Characters Julie interacts with onscreen…

Jean Renault

Audrey Horne

Blackie O'Reilly

Emory Battis

Agent Cooper

Impressions of TWIN PEAKS through Nancy
Nancy is our first villain in these studies, and as such she demonstrates a more sinister side to Twin Peaks – or rather, the general vicinity of Twin Peaks (since we’re across the border). Just as the concierges were limited to the Great Northern and Heidi was stuck in the RR, Nancy’s whole onscreen world is One-Eyed Jack’s, a location filled with slimy, devious backstabbers both figurative and literal. Nobody seems to genuinely like one another very much and there’s no real sense of honor among thieves. Visually, this is a much darker location than the previous ones, and the first to really indulge in the series’ signature color, red (particularly prominent are red drapes hanging from every corner). Having only encountered Coop over morning coffee in previous entries, this entry allows us to witness his more active, professional side. On the job he’s not afraid to get violent or threatening if needed. Nancy’s interactions with an out-of-it Audrey illuminate the bridge between the playful Audrey of the Julie scenes and the more mature Audrey of the Randy scenes. Nancy overhears one brief mention of Laura, when Emory says he saw Cooper at the town meeting after her death, but she doesn’t factor into these scenes in any major way.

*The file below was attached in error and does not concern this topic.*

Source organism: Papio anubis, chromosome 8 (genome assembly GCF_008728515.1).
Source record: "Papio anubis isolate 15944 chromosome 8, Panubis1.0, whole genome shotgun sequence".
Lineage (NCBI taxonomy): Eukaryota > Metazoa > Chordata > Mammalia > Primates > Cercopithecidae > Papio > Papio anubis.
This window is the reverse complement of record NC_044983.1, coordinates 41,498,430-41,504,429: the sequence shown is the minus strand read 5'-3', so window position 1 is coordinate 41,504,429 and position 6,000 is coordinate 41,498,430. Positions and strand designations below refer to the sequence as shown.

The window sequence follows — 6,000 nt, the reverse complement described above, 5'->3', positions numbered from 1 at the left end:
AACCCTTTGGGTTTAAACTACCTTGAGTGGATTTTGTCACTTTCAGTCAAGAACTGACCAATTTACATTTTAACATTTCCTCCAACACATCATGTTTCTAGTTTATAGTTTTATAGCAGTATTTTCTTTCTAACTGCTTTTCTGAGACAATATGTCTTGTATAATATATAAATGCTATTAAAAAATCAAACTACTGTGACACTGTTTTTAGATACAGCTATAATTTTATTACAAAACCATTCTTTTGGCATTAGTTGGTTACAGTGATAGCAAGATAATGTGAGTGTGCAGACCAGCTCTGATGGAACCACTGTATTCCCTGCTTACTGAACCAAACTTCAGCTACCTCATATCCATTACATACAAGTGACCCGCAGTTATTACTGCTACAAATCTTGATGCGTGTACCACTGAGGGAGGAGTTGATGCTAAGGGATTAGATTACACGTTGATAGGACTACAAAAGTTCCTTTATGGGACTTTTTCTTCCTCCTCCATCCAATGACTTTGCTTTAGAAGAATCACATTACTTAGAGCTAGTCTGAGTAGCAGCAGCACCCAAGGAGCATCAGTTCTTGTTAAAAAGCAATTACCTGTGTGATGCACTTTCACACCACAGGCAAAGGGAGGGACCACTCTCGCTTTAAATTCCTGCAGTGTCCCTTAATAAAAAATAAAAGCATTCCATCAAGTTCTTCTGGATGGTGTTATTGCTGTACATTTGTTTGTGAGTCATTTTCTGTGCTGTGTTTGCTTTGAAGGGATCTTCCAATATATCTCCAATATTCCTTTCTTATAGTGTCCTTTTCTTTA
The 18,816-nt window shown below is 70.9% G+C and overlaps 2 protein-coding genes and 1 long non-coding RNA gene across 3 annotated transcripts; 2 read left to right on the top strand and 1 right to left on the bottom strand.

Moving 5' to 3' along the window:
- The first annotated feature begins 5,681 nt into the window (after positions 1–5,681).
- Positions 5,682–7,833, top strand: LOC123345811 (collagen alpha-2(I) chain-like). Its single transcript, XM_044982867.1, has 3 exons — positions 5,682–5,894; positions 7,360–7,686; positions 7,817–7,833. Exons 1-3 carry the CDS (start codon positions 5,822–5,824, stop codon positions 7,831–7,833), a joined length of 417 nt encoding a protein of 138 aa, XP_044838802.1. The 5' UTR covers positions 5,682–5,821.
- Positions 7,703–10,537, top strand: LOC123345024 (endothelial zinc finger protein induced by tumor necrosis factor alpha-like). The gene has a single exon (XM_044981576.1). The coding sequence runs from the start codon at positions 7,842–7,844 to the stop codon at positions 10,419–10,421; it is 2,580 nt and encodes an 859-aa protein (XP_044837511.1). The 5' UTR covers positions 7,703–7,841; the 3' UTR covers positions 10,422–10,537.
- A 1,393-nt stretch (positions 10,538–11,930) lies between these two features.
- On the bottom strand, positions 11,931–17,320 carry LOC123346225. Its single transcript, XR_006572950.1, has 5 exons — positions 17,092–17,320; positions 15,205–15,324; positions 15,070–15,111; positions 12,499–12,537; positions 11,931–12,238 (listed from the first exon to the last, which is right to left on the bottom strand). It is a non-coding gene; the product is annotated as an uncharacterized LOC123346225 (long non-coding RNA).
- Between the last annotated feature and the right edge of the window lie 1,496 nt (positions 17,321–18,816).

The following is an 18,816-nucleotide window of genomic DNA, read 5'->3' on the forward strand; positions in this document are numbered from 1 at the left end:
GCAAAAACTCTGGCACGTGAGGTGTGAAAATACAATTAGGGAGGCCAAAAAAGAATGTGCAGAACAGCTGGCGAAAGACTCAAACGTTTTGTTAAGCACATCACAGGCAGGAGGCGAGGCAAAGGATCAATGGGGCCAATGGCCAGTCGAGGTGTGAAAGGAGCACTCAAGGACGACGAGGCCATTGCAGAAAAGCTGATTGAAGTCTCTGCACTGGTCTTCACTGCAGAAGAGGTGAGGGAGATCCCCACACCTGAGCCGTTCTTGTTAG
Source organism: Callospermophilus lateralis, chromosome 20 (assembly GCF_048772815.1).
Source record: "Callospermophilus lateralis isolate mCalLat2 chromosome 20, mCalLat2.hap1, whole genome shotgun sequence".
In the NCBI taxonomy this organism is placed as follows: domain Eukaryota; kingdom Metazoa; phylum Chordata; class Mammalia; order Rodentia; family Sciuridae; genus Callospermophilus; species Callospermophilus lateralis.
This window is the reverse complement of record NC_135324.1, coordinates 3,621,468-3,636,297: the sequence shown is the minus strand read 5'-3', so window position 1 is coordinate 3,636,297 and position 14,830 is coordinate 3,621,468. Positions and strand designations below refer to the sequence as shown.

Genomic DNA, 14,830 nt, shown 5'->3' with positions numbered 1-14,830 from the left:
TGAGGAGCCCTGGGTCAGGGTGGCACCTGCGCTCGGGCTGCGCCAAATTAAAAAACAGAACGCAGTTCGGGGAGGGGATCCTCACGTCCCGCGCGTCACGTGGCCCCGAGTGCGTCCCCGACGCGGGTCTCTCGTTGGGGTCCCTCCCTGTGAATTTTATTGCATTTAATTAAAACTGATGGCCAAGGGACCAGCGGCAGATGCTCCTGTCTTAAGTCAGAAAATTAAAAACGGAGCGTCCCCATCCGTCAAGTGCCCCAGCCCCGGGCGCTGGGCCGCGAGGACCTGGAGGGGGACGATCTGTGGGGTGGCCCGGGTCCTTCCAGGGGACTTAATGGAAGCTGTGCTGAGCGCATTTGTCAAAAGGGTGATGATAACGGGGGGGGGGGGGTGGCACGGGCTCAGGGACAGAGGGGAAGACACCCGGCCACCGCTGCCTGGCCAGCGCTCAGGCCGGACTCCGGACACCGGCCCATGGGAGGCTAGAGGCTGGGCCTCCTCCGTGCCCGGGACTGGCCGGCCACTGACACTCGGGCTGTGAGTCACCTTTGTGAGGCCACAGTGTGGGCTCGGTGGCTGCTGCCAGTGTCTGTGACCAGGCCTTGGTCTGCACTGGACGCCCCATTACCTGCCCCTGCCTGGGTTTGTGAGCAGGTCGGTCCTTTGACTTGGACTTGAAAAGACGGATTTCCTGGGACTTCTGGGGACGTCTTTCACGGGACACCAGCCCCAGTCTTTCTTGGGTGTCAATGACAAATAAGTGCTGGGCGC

Nancy’s journey